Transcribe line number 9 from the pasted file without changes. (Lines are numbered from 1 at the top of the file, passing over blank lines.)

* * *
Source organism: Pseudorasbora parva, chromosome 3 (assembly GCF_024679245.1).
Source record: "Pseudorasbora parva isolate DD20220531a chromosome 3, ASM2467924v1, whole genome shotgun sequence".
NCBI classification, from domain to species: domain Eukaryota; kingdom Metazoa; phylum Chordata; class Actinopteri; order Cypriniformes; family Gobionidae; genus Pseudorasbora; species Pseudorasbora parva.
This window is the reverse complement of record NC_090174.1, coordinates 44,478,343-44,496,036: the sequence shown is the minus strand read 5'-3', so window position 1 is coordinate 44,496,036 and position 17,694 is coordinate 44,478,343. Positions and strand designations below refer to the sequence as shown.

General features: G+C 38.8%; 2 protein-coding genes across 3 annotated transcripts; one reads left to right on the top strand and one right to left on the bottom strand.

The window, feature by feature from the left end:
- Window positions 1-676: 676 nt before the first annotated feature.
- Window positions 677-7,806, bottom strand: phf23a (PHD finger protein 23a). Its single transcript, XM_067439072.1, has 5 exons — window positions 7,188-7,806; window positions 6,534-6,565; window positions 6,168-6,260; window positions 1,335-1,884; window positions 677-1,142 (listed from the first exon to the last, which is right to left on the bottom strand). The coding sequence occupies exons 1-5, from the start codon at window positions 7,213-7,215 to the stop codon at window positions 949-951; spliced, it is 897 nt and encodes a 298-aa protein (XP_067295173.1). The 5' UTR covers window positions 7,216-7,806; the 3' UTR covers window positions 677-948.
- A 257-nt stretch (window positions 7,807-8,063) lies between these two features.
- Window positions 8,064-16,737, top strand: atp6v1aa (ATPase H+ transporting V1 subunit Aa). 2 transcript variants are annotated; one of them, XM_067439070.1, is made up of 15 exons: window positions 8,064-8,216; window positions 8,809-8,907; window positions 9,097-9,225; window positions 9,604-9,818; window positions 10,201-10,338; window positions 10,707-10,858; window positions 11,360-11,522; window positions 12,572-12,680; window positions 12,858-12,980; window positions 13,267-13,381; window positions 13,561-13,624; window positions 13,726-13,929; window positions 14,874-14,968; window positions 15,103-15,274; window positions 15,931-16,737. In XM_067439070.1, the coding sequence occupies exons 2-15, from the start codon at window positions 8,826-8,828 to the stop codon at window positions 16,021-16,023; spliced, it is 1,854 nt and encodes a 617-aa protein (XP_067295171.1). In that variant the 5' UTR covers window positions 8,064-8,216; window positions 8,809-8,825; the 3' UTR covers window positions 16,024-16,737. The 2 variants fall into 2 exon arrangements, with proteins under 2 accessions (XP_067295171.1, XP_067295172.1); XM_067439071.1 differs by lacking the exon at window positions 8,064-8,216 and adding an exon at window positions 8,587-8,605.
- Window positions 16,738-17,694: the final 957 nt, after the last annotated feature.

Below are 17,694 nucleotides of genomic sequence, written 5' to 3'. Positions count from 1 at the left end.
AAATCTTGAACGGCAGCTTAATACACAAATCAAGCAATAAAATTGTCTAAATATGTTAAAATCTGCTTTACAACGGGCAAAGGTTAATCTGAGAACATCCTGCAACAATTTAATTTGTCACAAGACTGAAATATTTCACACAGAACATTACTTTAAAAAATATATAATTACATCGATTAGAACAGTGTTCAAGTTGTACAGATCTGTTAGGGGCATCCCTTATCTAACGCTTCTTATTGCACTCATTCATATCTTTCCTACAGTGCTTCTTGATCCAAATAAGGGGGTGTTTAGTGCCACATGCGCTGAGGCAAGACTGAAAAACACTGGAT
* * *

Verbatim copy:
- A 257-nt stretch (window positions 7,807-8,063) lies between these two features.